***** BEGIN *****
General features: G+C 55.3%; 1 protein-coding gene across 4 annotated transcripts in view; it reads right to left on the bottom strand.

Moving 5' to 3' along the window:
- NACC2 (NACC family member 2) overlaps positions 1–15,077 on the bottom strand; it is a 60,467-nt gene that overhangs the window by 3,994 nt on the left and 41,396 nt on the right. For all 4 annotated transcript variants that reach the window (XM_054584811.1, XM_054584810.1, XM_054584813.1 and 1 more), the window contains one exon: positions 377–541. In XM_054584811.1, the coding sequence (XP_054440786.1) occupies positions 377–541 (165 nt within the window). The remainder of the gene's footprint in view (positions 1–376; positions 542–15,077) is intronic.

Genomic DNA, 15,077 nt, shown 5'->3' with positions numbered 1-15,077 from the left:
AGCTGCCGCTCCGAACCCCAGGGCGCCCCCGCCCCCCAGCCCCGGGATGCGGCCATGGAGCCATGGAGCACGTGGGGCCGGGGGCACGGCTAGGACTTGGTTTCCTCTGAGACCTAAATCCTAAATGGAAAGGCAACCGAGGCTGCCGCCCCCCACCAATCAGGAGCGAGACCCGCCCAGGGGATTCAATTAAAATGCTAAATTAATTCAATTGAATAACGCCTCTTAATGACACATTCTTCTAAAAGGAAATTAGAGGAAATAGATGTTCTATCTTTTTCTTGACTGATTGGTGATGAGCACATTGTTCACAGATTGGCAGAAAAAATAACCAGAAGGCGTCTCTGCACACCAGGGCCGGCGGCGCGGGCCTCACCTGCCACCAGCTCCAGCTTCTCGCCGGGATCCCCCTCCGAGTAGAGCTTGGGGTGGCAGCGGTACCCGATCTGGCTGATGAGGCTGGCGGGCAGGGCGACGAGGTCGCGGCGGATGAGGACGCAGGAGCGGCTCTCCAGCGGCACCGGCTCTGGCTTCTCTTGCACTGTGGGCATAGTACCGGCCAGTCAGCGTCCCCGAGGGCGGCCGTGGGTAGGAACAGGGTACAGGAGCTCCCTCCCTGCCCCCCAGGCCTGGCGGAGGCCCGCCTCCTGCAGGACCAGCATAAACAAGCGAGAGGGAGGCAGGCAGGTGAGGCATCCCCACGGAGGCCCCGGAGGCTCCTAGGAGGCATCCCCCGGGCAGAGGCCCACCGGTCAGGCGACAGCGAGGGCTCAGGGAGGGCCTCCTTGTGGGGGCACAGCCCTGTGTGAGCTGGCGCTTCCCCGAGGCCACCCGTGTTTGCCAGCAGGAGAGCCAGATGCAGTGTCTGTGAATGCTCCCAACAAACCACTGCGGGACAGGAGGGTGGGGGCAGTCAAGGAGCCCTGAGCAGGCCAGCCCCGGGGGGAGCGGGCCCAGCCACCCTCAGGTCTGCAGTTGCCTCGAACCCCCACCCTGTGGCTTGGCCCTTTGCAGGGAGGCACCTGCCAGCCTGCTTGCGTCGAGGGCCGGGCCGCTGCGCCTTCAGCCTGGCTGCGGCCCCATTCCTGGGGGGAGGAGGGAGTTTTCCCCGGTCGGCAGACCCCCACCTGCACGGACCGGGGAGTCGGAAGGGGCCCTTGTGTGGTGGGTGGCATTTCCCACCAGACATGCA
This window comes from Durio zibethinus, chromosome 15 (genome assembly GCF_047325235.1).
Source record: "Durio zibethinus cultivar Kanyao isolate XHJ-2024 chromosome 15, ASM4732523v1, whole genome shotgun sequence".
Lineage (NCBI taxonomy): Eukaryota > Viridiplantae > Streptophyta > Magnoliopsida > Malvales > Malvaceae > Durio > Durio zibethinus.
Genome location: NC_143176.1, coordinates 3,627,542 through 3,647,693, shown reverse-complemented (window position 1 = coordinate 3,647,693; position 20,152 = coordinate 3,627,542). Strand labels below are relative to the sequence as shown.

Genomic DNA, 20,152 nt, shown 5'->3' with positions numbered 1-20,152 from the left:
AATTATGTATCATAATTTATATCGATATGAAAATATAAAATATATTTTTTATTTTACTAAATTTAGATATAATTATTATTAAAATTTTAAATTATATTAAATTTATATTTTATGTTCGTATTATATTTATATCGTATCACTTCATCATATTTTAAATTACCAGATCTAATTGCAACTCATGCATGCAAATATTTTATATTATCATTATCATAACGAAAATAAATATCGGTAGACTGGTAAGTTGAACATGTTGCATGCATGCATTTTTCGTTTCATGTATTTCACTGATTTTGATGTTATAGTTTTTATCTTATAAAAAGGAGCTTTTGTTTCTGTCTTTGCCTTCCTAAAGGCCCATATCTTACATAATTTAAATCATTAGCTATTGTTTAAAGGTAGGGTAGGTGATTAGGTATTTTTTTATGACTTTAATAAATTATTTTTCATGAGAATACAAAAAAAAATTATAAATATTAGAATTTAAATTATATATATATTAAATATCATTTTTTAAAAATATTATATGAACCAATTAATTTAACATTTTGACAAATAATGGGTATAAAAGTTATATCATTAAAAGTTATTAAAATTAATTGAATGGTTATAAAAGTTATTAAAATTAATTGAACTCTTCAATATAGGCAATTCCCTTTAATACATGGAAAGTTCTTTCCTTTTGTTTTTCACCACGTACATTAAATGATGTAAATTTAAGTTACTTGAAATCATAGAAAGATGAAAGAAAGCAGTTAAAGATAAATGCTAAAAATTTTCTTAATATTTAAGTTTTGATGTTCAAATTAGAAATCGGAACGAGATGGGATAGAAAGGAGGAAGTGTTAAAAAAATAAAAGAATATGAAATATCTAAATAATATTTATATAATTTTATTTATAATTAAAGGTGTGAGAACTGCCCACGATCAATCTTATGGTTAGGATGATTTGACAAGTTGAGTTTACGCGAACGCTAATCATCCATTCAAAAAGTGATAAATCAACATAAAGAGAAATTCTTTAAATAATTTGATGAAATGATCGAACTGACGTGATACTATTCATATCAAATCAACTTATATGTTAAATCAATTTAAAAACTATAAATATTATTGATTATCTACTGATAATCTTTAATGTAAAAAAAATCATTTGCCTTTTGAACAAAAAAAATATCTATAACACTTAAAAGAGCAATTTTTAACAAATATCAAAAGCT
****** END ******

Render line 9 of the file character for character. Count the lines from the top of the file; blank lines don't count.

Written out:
Genome location: NC_143176.1, coordinates 3,627,542 through 3,647,693, shown reverse-complemented (window position 1 = coordinate 3,647,693; position 20,152 = coordinate 3,627,542). Strand labels below are relative to the sequence as shown.